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Fifty Years a Hunter and Trapper

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Language  English
Pages  318 pp
Author  Eldred Nathaniel Woodcock
Publisher  Arthur Robert Harding
3.9/5 Goodreads

Media type  Print (hardcover)
Originally published  1913
Genre  Non-fiction
Country  United States of America
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Publication date  July 10, 1913 (copyright)
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Fifty years a hunter and trapper experiences and observations of e n woodcock the noted hunter a


Fifty Years a Hunter and Trapper is an autobiography that contains many experiences and observations of Eldred Nathaniel Woodcock during his fifty years of hunting and trapping.

Contents

Summary

One of Harding's Pleasure & Profit Books. A collection of real life outdoor stories based on the experiences of the author, Eldred Nathaniel Woodcock. Writing from memory, Mr. Woodcock tells of incidents that happened during the fifty years (1855–1905) he spent camping, hunting, trapping and fishing in the wilderness of Northern Pennsylvania and several other states.

Most of E. N. Woodcock's stories feature an interesting partner (who he sometimes refers to as "Pard"), and other local people who lived in the Potter County, Pennsylvania area. Many of the wild places where he made his camps are now State Parks and Forests.

E. N. Woodcock tells his stories in plain language, about deer and bear hunting; trapping bear, wild cat, fox, marten, mink and muskrat; run-ins with porcupines and skunks; mishaps that happened to himself and his partners; and the everyday occurrences of camp life. He gives his opinion of state game laws and bounties, and his views on the need for conservation.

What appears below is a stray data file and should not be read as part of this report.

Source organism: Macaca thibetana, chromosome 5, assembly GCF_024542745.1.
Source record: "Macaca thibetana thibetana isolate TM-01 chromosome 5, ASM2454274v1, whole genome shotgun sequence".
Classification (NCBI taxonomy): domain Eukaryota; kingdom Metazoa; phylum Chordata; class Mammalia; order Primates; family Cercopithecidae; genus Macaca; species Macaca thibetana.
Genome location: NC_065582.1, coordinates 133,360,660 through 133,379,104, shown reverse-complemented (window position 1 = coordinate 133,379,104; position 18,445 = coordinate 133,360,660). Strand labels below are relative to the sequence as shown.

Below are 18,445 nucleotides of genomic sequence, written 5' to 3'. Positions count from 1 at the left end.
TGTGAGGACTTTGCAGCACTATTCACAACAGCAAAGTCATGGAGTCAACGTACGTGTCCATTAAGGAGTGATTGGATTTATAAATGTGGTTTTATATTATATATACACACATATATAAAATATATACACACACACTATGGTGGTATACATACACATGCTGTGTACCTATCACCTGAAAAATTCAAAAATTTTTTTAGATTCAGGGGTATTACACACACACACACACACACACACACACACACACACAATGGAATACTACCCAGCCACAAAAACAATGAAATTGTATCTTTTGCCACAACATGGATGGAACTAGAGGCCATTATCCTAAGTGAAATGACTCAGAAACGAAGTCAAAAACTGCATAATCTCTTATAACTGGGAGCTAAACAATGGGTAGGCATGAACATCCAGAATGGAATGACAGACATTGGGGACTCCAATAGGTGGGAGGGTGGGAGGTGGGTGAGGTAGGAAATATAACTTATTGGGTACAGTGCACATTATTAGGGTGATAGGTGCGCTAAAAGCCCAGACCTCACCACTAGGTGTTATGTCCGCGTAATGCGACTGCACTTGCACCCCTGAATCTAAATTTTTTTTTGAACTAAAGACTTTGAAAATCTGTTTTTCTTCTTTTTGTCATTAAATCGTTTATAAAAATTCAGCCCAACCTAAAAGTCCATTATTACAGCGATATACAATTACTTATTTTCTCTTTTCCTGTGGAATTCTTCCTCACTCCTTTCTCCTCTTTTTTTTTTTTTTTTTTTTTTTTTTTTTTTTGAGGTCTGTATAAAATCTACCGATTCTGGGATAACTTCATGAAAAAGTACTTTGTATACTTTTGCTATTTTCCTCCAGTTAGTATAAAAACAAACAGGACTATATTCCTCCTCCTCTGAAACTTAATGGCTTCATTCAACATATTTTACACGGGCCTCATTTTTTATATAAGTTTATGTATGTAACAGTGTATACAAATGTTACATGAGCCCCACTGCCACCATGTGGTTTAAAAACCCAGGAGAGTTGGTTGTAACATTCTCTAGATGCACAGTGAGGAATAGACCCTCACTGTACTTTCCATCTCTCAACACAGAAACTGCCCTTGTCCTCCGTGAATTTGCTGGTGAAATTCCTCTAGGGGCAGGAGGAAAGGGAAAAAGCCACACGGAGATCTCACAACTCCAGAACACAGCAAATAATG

The book also includes practical information on building cabins, camp fires and cooking, staying warm, finding bee hives, trap sets, building deadfalls, using baits, skinning, stretching and drying fur, tracking game, and types of guns and ammunition.

Chapter 15, Hits and Misses on the Trail, page 176

We next crossed a narrow ridge where we had another trap. The trap was set in a spring run and the banks on either side of the run were quite thickly grown up with low brush. Smoky was in advance a few steps so that when he came to the edge of the thick brush that grew on the bank of the run, parted the brush and looked through at the trap, he caught a glimpse of some black object moving in the run. He quickly stepped back and held up his hand, his eyes sparkling with excitement and he whispered to me, "By Moses, we have got him." Smoky being given to much joking, I asked, "What have we got?" for I had not heard any noise of any kind. Smoky said, "A bear, by long horn spoonhandle." I stepped past Smoky and looked through the brush and there was a large black porcupine moving about a little in the trap.

I stepped back and said to Smoky, "Well, shoot him." Smoky said, "No, I will miss him. You shoot him," at the same time handing me the gun. I now saw that Smoky was in earnest and surely thought we had a bear and I burst out with laughter. Smoky was amazed and said, "You blooming simpleton, what is the matter with you?" The look of anxiety and the manner in which Smoky spoke still caused me to laugh the harder.

When I could cease laughing long enough to tell Smoky what was in the trap, Smoky's change of looks of excitement and anxiety to one of disgust was pitiful. Smoky began to condemn the country and tell how foolish we were to come to such a forsaken place as that was to trap where there was nothing but porcupines.

Publication

The stories were first published from 1903 to 1913 in Hunter-Trader-Trapper Magazine, and the collection was compiled into book form in 1913, and published by A. R. Harding Publishing Company.

References

Fifty Years a Hunter and Trapper Wikipedia


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